the mantle gives way to the core. Some s eismic waves cannot pass through the core and others are bent by it.From this and other evidence, geologists conclude that the outer core is probably liquid, with a solid center. It is almost certainly

made of iron, mixed with smaller amount of other elements such as nickel.

5. The conditions in the earth’s core make it a far more alien world than space. Its solid iron heart is subjected to unimaginable pressure and has a

temperature of about 9,000° F. Although scientists can speculate about its nature, neither humans nor machines will ever be able to visit it.

51. The word “conflicting” in Paragraph 1 is closest in meaning to ________.

A. controlling

B. outdated

C. important

D. opposing

52. The geologists _________ about the nature of the earth’s interior.

A. agree with each other

B. disagree with each other

C. are sure

D. have found enough evidence

53. Seismic waves are _________ .

A. pulses of energy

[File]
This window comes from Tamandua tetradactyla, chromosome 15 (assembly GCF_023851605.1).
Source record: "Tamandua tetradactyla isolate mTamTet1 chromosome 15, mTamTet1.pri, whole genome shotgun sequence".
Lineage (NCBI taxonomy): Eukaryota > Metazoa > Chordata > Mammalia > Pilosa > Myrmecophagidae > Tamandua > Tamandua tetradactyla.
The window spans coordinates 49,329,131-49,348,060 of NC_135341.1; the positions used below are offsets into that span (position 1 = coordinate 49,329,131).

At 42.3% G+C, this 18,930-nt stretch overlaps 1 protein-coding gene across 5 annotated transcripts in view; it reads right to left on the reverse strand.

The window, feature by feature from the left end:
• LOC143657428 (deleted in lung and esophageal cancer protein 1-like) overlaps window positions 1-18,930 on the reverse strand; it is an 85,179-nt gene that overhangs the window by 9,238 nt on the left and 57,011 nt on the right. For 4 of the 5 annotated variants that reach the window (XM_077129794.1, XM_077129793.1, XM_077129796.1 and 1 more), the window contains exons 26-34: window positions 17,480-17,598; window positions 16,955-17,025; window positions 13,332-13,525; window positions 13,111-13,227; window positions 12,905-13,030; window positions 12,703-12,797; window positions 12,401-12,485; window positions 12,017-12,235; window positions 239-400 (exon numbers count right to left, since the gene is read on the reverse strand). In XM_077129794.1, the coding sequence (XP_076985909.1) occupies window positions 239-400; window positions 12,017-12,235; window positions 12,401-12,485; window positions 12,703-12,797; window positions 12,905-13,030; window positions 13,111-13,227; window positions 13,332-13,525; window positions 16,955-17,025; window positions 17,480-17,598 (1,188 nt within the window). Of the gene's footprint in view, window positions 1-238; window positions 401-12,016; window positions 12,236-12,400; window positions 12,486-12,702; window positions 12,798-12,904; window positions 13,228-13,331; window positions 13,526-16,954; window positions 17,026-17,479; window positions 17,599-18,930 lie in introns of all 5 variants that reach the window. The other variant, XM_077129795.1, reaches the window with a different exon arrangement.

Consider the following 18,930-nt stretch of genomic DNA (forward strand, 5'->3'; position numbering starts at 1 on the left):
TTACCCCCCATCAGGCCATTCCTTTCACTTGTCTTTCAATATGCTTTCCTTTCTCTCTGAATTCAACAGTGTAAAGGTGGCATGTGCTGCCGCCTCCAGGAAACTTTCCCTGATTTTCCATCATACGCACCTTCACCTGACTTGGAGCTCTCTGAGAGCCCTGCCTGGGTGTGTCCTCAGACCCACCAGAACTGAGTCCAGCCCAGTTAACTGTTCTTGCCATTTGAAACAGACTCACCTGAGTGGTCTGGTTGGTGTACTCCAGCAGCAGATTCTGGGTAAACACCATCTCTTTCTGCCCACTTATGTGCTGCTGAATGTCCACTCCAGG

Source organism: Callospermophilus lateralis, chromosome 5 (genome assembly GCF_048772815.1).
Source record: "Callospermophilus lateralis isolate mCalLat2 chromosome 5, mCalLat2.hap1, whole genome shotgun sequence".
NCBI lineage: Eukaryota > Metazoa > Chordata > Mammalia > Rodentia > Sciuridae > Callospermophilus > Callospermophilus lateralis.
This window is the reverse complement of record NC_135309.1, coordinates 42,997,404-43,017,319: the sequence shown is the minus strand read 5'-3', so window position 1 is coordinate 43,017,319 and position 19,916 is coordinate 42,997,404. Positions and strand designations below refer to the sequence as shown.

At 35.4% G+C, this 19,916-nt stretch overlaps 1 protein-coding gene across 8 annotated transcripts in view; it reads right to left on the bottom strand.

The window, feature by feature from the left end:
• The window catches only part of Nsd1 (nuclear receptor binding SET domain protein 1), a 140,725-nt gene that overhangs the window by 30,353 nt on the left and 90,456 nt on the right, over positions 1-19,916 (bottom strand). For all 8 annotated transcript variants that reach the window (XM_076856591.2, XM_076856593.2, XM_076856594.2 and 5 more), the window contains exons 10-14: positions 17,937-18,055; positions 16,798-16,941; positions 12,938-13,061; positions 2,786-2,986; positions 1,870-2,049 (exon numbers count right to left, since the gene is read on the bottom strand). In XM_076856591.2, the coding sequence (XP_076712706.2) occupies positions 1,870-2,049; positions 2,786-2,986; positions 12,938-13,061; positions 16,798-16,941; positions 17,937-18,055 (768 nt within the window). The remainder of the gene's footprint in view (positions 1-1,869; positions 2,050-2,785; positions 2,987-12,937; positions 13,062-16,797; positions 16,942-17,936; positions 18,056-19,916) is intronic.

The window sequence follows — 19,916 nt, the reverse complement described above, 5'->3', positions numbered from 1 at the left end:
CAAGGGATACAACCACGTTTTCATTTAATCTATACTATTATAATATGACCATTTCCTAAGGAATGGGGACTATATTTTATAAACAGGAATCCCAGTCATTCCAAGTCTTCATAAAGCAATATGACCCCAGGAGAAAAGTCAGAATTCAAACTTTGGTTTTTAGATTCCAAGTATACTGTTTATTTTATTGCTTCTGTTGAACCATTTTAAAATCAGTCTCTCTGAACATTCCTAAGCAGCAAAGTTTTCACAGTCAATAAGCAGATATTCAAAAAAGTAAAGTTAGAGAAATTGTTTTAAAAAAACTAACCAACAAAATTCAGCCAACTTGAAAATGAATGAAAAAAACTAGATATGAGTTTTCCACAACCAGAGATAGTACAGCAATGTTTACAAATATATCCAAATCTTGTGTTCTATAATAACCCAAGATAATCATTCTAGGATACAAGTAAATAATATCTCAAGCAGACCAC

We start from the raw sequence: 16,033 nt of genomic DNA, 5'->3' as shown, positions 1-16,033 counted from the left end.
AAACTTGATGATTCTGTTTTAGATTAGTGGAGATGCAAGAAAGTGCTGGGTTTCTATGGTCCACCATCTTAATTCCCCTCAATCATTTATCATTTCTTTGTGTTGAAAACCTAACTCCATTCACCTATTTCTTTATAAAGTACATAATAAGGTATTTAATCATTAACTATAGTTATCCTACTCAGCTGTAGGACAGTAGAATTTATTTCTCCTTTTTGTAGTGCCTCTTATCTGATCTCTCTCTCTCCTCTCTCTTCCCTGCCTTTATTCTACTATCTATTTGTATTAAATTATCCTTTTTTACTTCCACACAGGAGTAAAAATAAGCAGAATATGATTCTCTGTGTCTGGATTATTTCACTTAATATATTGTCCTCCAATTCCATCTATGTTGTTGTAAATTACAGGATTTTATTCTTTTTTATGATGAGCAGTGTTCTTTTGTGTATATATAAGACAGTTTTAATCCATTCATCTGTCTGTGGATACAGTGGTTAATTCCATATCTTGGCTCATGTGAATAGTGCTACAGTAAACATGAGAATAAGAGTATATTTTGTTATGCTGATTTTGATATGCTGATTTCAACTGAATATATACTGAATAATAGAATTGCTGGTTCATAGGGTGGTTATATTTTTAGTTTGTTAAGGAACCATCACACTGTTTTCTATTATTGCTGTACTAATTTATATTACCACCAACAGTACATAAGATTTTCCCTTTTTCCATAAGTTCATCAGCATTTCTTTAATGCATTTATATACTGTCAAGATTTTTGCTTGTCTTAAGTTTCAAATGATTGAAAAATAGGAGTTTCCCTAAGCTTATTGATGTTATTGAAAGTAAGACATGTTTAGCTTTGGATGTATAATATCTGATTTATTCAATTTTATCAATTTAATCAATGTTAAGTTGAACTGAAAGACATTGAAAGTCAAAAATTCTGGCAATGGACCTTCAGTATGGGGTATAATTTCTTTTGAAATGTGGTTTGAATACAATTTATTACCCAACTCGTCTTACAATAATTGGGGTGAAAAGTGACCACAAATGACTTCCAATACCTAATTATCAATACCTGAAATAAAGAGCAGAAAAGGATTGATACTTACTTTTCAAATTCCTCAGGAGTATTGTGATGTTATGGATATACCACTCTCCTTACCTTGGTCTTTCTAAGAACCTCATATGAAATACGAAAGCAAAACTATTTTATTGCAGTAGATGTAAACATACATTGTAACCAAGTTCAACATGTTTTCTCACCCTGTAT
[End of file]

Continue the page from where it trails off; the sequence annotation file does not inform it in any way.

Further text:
B. sound waves

C. electromagnetic waves

D. radio waves

54. The way that seismic waves travel shows that ________.

A. the interior of the earth is rock

B. the interior of the earth is divided into different layers

C. the interior of the earth is metal

D. the crust and the mantle are composed of exactly the same substance

55. The word “there” at the end of Paragraph 2 refers to the ________.

A. seabed

B. crust

C. mantle

D. earth’s center

56. What is true about the mantle

A. It is similar to the crust.

B. It is a very thin layer of the earth.

C. It is cooler as it goes deeper.

D. It is a completely different layer from the crust.

57. The phrase “gives way to” in Paragraph 4 is closest in meaning to ________.

A. runs along

B. rubs against

C. turns into

D. floats on

58. The word “it” in Paragraph 4 refers to the _________.

A. mantle

B. core

C. change

D. depth

59. The inner core of the earth is NOT __________.

A. liquid

B. made of iron

C. solid

D. mixed with nickel

60. Why does the author state that the earth’s core is “more alien” than space

A. Because government funds are not interested in the characteristics of the

earth’s core.

B. Because scientists are not interested in the characteristics of the ea rth’s

core.

C. Because the pressure and high temperature there prevent scientists from doing

research.

D. Because the earth’s core is made of elements that are dangerous to humans.

Ⅵ. Directions: Passage 5 is taken from the TEXTBOOK. Read the passage carefully

and choose the best answer. Write the corresponding letter of the answer on your ANSWER SHEET. (10 points, 1 points for each)